Stretchable electronics can be stretched, folded, bent and twisted like a rubber band while functioning like the conventional electronic device. This capability enables extensive applications impossible for hard, planar integrated circuits. Examples include flexible displays, stretchable biosensors, sensory skins, and bio-inspired eyeball cameras. Conformal electronics is an important category in which an electronic device is in a non-flat state, normally a complex 3D geometry, under normal operating conditions. Under existing fabrication techniques, the electronic systems are usually designed and fabricated as a flat sheet and then transformed into the targeted 3D shape. This introduces distortions that have an adverse impact on device performance and functionality. This research project will advance techniques for the computer-supported creation of customer-specified stretchable conformal electronics devices. Outcomes of this research will enable the development of more complex, higher-performing stretchable and conformal electronic devices with applications across a broad and growing array of industries such as consumer electronics, healthcare, automotive, aerospace, and textiles. The project also includes activities to incorporate innovative research with teaching and outreach activities. A focal point of this is education of displaced unskilled workers in the areas of computer-aided design and advanced manufacturing.

This research aims to create and evaluate a systematic framework for rational design of stretchable conformal electronics by integrating conformal geometry theory with the level-set-based topology optimization approach. This research will harness both computational and experimental approaches to pursue the following aims: 1) Extend the level-set-based multimaterial topology optimization to flexible electronics design to simultaneously optimize rigid electronic components and soft electrical interconnects. 2) Devise new numerical algorithms based on the conformal geometry theory to design the patterns of stretchable electronics devices in 2D planar layout, which will yield the desired patterns of conformal electronics on 3D freeform surfaces after geometric transformation. 3) Identify effective approaches to topology optimization with geometric feature control, considering the fabrication process of stretchable electronics. 4) Validate the effectiveness of the mapping and optimization methods using the electronic eye camera as a testbed.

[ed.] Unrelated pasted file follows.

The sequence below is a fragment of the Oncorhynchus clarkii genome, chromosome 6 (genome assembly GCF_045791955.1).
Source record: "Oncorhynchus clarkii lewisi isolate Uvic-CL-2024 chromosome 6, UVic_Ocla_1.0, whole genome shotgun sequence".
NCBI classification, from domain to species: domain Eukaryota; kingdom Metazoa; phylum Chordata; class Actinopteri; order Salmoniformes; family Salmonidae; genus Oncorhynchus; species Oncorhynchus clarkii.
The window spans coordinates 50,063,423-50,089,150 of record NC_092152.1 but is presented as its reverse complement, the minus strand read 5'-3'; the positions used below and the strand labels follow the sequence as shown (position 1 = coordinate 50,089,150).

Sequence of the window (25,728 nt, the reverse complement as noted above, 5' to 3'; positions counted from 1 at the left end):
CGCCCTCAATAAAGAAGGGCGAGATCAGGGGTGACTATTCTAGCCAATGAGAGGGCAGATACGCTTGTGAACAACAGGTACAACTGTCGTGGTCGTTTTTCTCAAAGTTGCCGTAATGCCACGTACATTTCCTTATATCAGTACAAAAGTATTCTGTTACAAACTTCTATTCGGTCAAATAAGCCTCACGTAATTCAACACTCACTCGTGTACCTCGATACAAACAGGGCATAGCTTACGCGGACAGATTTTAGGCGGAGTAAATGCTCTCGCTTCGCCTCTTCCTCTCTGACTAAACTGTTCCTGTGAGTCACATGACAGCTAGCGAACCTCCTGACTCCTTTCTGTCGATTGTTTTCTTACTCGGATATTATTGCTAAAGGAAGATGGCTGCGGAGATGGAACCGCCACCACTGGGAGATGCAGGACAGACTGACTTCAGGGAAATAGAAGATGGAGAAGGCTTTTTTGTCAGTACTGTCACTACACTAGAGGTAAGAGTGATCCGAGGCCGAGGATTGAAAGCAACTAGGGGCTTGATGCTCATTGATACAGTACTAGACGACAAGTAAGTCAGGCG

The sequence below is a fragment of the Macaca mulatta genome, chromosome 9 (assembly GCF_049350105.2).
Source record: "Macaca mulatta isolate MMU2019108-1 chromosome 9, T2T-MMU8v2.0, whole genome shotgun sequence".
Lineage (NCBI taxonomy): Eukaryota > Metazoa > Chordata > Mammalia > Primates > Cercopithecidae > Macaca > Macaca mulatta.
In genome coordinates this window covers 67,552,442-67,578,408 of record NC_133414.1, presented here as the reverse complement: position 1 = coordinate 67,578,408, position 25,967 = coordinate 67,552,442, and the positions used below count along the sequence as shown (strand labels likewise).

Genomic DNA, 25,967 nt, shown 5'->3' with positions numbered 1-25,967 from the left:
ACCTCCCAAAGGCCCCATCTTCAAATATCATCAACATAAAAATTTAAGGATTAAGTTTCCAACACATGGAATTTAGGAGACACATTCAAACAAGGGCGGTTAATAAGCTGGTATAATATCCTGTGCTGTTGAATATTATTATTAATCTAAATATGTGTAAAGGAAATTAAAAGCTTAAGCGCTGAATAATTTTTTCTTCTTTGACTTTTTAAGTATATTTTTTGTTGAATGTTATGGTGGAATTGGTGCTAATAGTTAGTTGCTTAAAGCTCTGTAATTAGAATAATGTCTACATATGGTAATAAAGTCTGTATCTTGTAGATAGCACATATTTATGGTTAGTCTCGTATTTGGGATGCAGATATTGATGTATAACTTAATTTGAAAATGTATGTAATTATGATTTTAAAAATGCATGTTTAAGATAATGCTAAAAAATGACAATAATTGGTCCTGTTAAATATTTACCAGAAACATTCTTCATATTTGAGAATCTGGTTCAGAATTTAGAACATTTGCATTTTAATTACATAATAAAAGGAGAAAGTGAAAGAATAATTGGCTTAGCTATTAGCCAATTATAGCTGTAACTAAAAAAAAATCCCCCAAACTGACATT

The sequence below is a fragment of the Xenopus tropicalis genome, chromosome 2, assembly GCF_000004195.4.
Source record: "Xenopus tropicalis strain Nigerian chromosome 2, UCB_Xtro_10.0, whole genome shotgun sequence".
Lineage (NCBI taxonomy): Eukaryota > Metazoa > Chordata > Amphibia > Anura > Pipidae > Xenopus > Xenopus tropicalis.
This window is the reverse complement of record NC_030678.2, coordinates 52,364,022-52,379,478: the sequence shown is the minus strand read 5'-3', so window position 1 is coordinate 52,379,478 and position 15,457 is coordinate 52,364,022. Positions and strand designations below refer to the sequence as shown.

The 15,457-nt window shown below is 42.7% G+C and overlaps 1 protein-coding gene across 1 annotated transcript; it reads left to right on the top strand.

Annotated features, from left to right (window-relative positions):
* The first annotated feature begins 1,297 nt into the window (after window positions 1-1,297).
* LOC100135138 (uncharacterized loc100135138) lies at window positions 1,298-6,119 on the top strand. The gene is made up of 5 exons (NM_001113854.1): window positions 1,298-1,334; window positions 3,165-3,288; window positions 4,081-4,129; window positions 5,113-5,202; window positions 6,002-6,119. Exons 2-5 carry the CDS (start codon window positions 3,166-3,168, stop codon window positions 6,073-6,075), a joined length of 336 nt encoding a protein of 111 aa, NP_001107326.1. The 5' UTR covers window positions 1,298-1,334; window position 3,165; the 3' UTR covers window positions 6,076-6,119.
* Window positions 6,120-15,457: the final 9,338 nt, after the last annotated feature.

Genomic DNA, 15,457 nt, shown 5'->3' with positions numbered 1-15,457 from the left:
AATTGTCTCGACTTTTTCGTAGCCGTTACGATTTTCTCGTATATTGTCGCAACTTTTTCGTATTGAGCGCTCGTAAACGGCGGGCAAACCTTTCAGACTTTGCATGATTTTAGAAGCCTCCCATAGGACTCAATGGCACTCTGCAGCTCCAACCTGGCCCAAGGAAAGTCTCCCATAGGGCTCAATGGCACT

This award reflects NSF's statutory mission and has been deemed worthy of support through evaluation using the Foundation's intellectual merit and broader impacts review criteria.

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University of Colorado at Boulder
United States
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